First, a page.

WHAT IS YOUR DEPARTMENTS GUIDELINES ON BEING PROMOTED TO A DRIVER OR VEHICLE OPERATOR? DO THEY INCLUDE AFTER BECOMING AN OPERATOR, EXTRA HOURS OF IN SERVICE TRAINING? IF SO, DO YOU BELIEVE THIS SHOULD BE IMPLEMENTED? (P S) THE ATTACHMENT IN NO WAY IS TO LAY BLAME ON ANYONE IN THIS ACCIDENT. IT IS MERELY MEANT TO SHOW SOMETIMES WE MAY GET TUNNEL VISION WHEN OUR ADRENELIN IS PUMPED UP. BE AWARE OF YOUR SURROUNDINGS ESPECIALLY COMING TO A STOP SIGN OR LIGHT.

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We have a very good drivers program in place. There is a minimum set number of hours of drive time, (day and night) AND operations time that gets accumulated before you take the "road and operations" test with one of our Captains.

Once a year we hold the VFIS training class and have a qualifying driving operations test. (written and over the road)

If a pattern of bad driving (hitting things, complaints) occurs, retesting and potentially loss of driving occurs.

When you have a piece of apparatus valued between 200k-1.5 million under your rear end, you can't be too careful.
The State Of Indiana has a certification out called EVOC- emergency vehicle operating course you better have this on file, if not DONT GET IN A WRECK.
evoc pumps I,II ariel ops and hours of on the road driving and operating.
In Oregon you can drive emergency vehicles without any special licensing. However, within our Departments we train our people to be certified as Apparatus Operators and Pump Operators. Then each Department also implements in house raining and policy to further insure these folks are competent and skilled to do the job. You just dont put someone behind the wheel without them going through adequate training.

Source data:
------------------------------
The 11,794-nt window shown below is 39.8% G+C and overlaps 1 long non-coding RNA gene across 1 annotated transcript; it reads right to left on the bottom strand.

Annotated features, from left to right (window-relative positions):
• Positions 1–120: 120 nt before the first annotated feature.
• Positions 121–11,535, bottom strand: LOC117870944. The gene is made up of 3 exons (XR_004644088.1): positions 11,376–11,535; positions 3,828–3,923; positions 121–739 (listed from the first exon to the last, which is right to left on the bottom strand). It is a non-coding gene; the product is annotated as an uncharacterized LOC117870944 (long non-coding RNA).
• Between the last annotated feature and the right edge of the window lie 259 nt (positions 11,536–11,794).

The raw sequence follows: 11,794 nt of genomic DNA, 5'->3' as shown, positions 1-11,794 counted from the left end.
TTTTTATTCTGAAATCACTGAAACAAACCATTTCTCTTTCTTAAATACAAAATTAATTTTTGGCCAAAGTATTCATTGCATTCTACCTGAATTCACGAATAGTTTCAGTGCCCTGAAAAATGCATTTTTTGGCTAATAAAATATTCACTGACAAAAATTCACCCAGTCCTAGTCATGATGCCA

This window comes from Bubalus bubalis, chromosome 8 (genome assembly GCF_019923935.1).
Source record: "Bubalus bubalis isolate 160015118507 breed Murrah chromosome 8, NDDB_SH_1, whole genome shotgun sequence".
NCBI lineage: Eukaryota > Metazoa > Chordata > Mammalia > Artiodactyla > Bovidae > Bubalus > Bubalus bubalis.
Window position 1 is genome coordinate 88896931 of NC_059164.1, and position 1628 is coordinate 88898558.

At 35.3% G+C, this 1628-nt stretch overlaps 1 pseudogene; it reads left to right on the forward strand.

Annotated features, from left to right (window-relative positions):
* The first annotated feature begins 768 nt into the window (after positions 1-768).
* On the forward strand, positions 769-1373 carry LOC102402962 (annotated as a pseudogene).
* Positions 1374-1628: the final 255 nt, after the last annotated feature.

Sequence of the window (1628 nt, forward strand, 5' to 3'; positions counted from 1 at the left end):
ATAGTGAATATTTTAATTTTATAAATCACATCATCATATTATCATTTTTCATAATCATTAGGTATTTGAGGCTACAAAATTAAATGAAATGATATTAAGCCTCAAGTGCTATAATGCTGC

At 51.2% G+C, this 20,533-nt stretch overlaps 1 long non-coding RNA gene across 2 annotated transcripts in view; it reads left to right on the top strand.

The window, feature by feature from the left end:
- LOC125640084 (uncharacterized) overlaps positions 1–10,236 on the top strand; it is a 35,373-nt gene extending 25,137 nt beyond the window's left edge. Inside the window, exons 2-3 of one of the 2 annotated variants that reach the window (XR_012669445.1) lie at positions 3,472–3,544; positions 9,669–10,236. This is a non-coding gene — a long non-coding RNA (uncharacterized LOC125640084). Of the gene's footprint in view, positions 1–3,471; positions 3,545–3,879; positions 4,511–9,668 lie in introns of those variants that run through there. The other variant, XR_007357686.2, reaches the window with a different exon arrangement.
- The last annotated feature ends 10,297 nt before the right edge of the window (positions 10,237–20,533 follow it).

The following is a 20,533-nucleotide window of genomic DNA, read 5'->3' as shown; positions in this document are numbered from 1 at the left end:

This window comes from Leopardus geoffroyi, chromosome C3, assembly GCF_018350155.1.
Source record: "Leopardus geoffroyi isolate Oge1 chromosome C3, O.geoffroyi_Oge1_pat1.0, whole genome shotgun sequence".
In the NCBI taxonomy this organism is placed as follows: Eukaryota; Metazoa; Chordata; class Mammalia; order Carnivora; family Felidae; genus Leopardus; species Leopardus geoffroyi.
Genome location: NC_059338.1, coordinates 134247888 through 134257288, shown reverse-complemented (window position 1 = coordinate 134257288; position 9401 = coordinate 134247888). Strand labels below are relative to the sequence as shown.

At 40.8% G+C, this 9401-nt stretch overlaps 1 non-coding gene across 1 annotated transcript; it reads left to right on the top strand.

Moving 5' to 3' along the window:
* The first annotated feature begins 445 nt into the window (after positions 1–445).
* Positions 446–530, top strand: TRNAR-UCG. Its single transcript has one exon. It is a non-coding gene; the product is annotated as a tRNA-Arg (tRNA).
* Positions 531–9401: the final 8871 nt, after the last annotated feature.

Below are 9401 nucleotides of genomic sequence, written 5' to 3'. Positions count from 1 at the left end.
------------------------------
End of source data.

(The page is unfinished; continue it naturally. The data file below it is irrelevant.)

They have revamp our training for being a D/O . we have to be with the dept. for at least a year and complete the class and do lots of driving before you get checked off and certified to drive.
In Ohio there is a serious push to have everyone who drives take the EVOC. My department seems to think everyone can drive and certain officers try to get the newbies behind the wheel before they finish their rookie packet. I on the other hand feel that you need to at least have your rookie packet done and understand the basics of being a firefighter before you start to worry about driving. One department in the area you do not start driver training till you have been on a year. I think that may be a bit much for some, if you have years of experience and drove at another department you might be ready to start driver training before 1 year. My department requires no extra training since they require everyone to do driver's training once a year. I can honestly say that I have the backing of the guys in my station (well maybe not all the rookies) that you need to know the job of a grunt firefighter before you start driving.

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